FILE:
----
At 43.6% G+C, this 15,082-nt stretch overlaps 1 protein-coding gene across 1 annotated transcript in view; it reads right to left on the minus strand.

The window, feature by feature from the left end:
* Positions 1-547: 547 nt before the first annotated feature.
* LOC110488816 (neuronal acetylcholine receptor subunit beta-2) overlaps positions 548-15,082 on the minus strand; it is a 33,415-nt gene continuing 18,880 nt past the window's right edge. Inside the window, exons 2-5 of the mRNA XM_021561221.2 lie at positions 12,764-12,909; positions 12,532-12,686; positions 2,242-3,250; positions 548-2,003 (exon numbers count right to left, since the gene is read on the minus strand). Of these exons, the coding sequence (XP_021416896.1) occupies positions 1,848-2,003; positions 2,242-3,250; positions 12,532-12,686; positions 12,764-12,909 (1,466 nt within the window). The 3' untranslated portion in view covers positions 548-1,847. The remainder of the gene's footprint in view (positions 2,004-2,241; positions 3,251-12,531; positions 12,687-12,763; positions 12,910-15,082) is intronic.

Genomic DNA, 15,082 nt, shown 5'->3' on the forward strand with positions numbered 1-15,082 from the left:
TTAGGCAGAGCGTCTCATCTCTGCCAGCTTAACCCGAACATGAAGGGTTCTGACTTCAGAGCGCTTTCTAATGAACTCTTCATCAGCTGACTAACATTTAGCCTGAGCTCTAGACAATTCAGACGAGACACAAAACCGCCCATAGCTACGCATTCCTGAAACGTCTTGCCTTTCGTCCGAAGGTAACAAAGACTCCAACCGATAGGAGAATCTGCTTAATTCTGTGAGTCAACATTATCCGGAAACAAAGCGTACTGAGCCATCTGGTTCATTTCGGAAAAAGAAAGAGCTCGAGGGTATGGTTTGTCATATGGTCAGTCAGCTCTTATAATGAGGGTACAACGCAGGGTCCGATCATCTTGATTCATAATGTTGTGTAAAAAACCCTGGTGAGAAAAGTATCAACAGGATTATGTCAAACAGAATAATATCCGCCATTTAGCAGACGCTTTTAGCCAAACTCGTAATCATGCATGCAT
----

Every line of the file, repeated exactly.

At 43.6% G+C, this 15,082-nt stretch overlaps 1 protein-coding gene across 1 annotated transcript in view; it reads right to left on the minus strand.

The window, feature by feature from the left end:
* Positions 1-547: 547 nt before the first annotated feature.
* LOC110488816 (neuronal acetylcholine receptor subunit beta-2) overlaps positions 548-15,082 on the minus strand; it is a 33,415-nt gene continuing 18,880 nt past the window's right edge. Inside the window, exons 2-5 of the mRNA XM_021561221.2 lie at positions 12,764-12,909; positions 12,532-12,686; positions 2,242-3,250; positions 548-2,003 (exon numbers count right to left, since the gene is read on the minus strand). Of these exons, the coding sequence (XP_021416896.1) occupies positions 1,848-2,003; positions 2,242-3,250; positions 12,532-12,686; positions 12,764-12,909 (1,466 nt within the window). The 3' untranslated portion in view covers positions 548-1,847. The remainder of the gene's footprint in view (positions 2,004-2,241; positions 3,251-12,531; positions 12,687-12,763; positions 12,910-15,082) is intronic.

Genomic DNA, 15,082 nt, shown 5'->3' on the forward strand with positions numbered 1-15,082 from the left:
TTAGGCAGAGCGTCTCATCTCTGCCAGCTTAACCCGAACATGAAGGGTTCTGACTTCAGAGCGCTTTCTAATGAACTCTTCATCAGCTGACTAACATTTAGCCTGAGCTCTAGACAATTCAGACGAGACACAAAACCGCCCATAGCTACGCATTCCTGAAACGTCTTGCCTTTCGTCCGAAGGTAACAAAGACTCCAACCGATAGGAGAATCTGCTTAATTCTGTGAGTCAACATTATCCGGAAACAAAGCGTACTGAGCCATCTGGTTCATTTCGGAAAAAGAAAGAGCTCGAGGGTATGGTTTGTCATATGGTCAGTCAGCTCTTATAATGAGGGTACAACGCAGGGTCCGATCATCTTGATTCATAATGTTGTGTAAAAAACCCTGGTGAGAAAAGTATCAACAGGATTATGTCAAACAGAATAATATCCGCCATTTAGCAGACGCTTTTAGCCAAACTCGTAATCATGCATGCAT